My son, 22 and a senior in college, was visiting me last week. He reads my blog, bless him, likes classical music even if he’s not a big fan, and has been very interested in my adventures exploring alternative presentation of classical music, new music that blends classical elements with, for example, indie-rock elements, etc. So he was quite excited to come with me to hear the Jack Quartet at [le] poisson rouge and Bobby Previte, So Percussion, et al on the closing Ecstatic Music Festival concert.
But these were both pretty hard-listening, new-music concerts. Neither had the steady beat, accessible-harmony, singer/songwriter-who’s-worked-out-with-a-classical-composition-teacher-trainer flavor I’ve been telling him about. So when it came to the Wednesday March 30 John Zorn Masada Marathon concert, scheduled to last about 3.5 hours, presented by the New York City Opera, we watched the video below so he could decide.
That’s the kind of experimental, raucous music that he’d gotten enough of the previous night. So after we’d made dinner, he stayed in my apartment with his sister (19, a sophomore in college here in NY). They watched stuff on Netflix, fell asleep, probably vented about their parents to each other . . . you know, had a great brother/sister bonding time.
I, on the other hand, really wanted to experience this event, even though the dad in me wanted to hang out with my kids. It was exactly the sort of unusual event (in this case, progressive, experimental, and non-classical musicians who rarely if ever perform in traditional “uptown” concert halls presented by a major opera company at Lincoln Center) I’ve come to New York for a semester to participate in.
(I chose that word purposefully. Even when we “only” listen, we are participating. Imagine a marathon concert in an an opera house with no audience or ushers or stage hands. Everyone participates in the musicking in one form or another.)
And when I saw that Erik Friedlander, one of my favorite improvising cellists, was performing, there was no way I could miss it. (He was fabulous in ensembles and his solo set, which included the most amazing pizzicato playing I’ve ever seen/heard.) Twelve sets, with a huge number of performers (see this link for details; Erik and Uri Caine did solo sets), playing music from the 316 tunes composed in 2004 that make up Zorn’s The Book of Angels. Zorn, of course, has a huge following, and so do many of the performers. So who knows how many others turned up for a particular segment, as I did. The audience went nuts for everyone. If there was a favorite, it was the second-half-opening Secret Chiefs 3, a rock band.
My son would have enjoyed this concert, since in the diversity of it all there was a lot of straight-ahead jazz and rock. This was the eclectic concert with music he would have liked, an innovative-yet-accessible presentation in a traditional venue. Oh, well! The whole thing, which ended up lasting four hours or so, was quite an experience. Some of it crazy, chaotic and experimental. Jazz, rock, contemporary classical–an incredible array of styles.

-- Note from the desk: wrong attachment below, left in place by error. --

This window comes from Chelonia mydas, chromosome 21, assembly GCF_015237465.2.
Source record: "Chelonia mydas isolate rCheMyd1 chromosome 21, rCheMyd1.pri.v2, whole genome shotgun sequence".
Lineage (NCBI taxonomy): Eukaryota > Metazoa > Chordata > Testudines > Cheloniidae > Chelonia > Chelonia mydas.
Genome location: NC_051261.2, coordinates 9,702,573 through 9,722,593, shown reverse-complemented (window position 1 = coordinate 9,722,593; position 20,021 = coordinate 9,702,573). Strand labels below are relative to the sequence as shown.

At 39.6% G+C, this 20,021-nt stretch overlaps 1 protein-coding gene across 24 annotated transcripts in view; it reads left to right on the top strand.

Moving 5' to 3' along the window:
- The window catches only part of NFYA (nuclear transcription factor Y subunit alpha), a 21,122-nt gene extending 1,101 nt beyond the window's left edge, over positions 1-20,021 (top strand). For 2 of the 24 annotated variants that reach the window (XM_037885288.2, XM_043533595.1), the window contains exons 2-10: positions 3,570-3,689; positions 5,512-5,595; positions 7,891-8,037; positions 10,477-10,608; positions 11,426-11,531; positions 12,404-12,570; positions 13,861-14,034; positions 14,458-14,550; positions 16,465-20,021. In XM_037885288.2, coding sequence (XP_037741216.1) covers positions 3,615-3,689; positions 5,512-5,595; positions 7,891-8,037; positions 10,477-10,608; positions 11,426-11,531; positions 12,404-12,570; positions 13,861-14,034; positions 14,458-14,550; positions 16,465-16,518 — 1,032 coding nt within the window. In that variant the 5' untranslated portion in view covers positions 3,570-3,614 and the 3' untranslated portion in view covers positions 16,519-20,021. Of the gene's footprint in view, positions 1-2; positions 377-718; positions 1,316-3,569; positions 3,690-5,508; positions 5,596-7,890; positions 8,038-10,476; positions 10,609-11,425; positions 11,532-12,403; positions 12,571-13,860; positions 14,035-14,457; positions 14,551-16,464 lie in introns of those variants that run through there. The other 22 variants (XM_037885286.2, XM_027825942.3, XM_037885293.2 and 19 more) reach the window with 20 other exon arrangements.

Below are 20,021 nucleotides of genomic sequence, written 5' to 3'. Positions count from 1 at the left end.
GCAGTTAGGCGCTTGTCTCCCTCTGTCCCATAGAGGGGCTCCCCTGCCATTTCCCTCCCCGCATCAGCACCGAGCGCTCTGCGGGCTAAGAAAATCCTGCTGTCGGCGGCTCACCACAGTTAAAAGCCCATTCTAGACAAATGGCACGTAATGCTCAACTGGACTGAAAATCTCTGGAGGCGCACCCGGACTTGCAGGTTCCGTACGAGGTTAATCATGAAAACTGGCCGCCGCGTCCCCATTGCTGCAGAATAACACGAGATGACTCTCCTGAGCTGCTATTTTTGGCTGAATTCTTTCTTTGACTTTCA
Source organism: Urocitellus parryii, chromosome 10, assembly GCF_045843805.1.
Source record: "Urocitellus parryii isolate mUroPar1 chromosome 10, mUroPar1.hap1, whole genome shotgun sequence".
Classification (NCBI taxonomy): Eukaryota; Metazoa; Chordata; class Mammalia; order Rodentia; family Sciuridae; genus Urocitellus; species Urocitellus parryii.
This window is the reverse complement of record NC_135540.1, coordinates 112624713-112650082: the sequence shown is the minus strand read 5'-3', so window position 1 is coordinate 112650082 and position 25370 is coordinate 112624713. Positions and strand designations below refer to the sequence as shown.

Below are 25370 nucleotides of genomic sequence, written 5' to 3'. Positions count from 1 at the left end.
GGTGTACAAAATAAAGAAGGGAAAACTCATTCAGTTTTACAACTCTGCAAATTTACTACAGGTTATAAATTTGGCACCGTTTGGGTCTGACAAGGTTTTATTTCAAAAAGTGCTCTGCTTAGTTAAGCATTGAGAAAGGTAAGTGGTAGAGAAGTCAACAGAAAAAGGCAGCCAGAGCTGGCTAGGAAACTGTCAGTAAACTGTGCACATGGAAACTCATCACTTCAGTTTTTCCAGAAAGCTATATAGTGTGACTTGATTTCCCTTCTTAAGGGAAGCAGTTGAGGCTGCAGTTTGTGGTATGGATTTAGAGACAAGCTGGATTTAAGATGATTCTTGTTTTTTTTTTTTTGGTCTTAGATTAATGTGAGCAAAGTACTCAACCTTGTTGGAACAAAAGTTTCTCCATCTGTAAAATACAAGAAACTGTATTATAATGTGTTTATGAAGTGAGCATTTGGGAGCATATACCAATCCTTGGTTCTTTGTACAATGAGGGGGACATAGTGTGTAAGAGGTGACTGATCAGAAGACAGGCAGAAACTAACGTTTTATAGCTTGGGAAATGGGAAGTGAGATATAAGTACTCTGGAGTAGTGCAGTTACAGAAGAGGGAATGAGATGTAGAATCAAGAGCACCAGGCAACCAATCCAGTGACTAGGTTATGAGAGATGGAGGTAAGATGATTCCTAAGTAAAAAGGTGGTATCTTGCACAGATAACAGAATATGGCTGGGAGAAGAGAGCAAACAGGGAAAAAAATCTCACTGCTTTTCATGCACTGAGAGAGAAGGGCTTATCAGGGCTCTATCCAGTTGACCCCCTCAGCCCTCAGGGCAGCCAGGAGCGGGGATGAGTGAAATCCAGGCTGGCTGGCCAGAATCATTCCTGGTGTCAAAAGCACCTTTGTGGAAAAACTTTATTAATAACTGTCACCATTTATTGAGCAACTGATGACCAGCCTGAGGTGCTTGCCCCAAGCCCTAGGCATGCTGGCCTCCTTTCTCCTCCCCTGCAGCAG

The Book of Angels is the second book of Zorn’s Masada music, tunes/charts (rather than fully notated compositions if I understand correctly) that were born in his desire “to create something positive in the Jewish tradition something that maybe takes the idea of Jewish music into the 21st century the way jazz developed from the teens and 1920s into the ’40s, the ’50s, the ’60s and on…” (source, via Wikipedia.) There was a lot of arrangement by performers as well as improvisation; Zorn, in colorful cargo pants, played sax and led/conducted some of the groups, sitting in a chair making hand gestures.
I’m here in NY witnessing and thinking about innovation and creativity in programming, performance, presentation, and marketing. The New York City Opera scores big on innovation and creativity, presenting this extravaganza of downtown music. How exciting to see it, and some of the rather strangely-dressed patrons, who looked more East Village than Upper West Side, in this elegant setting. City Opera is also running Monodramas, three one-act, one-soprano operas, which include Zorn’s La Machine de l’être as well as works by Schoenberg and Feldman. Soon they’ll be presenting the premiere of Stephen Schwartz‘s Séance on a Wet Afternoon (Schwartz is the wildly popular composer of Broadway hits from Godspell to Wicked), which I assume will be quite different.
The question is how big is the turnout for this non-traditional stuff, and how much does that matter, short or long-term? While there were some empty seats at the Masada Marathon, the place seemed pretty full. I’ve heard the opening of Monodramas was nearly sold out, but this hasn’t been the case for subsequent performances, despite excellent reviews from the Times, the Post, and the New Yorker. Does everything have to do huge business to be worthwhile? Certainly not. The mission of an arts organization isn’t to sell as many tickets as possible for every event. And both the Masada Marathon and Monodramas must be collectively drawing in new-music types who wouldn’t usually go to a Lincoln Center performance and may now decide to try out, say, some Donitzetti.